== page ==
However, unlike some academic conferences, this was no precious examination of obscure facets of some esoteric theme but a lively gathering of like minds celebrating the most significant Gaelic poet of our time whose work is of international stature, and meeting old friends and making new ones.

It was a real pleasure for me to meet for the first time Sorley’s sister Mary, his daughter Ishbel and grandson Gilleasbeag, who, I was not surprised to learn, is a shinty player and is researching the Gaelic place names of the Braes. Ishbel explained to the delegates the background to the decision by the family to agree to the publication of the first draft of An Cuilithionn together with many previously unpublished poems, and to a new Collected Poems which will come out in October.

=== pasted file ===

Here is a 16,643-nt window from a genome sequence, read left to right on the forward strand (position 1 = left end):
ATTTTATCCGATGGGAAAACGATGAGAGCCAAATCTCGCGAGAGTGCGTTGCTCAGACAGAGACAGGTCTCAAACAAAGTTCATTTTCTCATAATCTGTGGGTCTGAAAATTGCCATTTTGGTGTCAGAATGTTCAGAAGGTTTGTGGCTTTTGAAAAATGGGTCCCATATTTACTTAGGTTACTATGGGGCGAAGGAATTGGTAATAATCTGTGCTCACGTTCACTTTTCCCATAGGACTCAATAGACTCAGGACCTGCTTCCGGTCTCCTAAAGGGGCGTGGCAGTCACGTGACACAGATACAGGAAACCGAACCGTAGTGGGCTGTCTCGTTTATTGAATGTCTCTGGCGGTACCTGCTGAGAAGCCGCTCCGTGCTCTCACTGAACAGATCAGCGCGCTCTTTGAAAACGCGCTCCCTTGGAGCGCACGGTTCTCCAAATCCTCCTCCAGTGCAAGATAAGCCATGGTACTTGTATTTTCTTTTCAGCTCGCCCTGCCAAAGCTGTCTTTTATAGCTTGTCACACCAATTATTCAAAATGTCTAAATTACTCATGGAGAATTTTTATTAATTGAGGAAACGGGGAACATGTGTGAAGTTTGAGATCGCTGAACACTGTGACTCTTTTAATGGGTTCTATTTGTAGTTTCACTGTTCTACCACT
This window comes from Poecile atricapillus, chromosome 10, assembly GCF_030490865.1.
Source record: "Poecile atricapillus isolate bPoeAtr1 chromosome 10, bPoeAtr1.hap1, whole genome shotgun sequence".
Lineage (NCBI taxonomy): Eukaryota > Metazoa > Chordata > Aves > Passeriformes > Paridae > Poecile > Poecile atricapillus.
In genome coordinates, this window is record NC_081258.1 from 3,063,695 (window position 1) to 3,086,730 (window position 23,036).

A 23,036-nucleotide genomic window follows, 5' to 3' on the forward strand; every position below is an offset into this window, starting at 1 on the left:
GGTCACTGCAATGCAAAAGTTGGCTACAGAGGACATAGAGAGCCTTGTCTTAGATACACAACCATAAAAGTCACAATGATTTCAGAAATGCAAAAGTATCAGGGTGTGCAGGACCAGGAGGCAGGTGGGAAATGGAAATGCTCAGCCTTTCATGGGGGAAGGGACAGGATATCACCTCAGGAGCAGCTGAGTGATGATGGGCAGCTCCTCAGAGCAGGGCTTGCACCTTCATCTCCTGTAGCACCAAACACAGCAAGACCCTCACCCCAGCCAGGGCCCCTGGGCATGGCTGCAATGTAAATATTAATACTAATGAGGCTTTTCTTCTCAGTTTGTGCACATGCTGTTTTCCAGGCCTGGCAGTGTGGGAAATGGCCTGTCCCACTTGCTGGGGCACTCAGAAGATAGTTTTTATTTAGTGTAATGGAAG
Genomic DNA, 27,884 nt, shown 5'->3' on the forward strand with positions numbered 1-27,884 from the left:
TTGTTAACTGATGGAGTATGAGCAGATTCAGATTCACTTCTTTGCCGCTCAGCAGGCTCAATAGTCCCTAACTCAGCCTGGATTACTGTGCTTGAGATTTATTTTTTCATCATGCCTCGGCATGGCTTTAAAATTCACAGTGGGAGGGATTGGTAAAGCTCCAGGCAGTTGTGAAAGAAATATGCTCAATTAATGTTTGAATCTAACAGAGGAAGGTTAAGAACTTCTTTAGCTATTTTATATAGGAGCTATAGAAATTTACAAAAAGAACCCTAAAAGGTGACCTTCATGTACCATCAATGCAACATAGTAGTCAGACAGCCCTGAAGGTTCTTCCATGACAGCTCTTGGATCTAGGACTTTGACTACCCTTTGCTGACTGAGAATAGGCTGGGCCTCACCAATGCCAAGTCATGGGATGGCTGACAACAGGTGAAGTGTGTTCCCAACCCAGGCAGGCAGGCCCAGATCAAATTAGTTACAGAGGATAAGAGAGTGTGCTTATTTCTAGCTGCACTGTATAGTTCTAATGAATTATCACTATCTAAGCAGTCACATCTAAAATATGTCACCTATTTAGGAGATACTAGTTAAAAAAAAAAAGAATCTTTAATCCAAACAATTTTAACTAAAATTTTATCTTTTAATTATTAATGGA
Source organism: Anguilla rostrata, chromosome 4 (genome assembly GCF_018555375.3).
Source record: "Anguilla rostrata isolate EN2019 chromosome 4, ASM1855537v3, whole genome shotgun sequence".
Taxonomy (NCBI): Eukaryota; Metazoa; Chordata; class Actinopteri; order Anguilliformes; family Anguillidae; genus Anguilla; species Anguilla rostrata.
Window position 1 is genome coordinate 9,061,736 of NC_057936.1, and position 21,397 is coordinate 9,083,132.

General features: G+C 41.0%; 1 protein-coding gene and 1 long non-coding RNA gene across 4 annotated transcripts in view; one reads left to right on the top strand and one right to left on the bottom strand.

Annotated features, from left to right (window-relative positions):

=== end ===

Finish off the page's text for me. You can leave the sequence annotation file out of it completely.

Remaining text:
There will be a rich legacy of this event which confirmed that the future of Gaelic scholarship is in good hands, if the papers given by young contributors Peter Mackay, Emma Dymock and Sandra Byrne are anything to go by. The Gaelic concept of duchthas, a sense of belonging to a place, I believe is the key to understanding Sorley’s work, and there was no better place to hold this celebration than Sabhal Mòr Ostaig.  There was a real sense of Sorley coming home and living once more amongst his own, like the people of ‘Hallaig’.

I shall carry two abiding memories of the occasion with me: the image which Donnie Munro gave us of Sorley’s haunting voice drifting over Edinburgh from the Castle as the evening mist came in from the Forth, and the playing of a newly composed pibroch in honour of Sorley by Allan MacDonald which floated over the impressive College atrium and went all around and through us.

Sorley’s great tribute to his brother ‘Cumha Chaluim Mhic Gill-Eain Elegy for Calum I. MacLean’ begins with

Tha an saoghal fhathast àlainn

Ged nach eil thu ann

The world is still beautiful

though you are not in it

and there is no doubt that the world is even more beautiful for the life and work of Sorley MacLean.

© Norman Bissell, 2011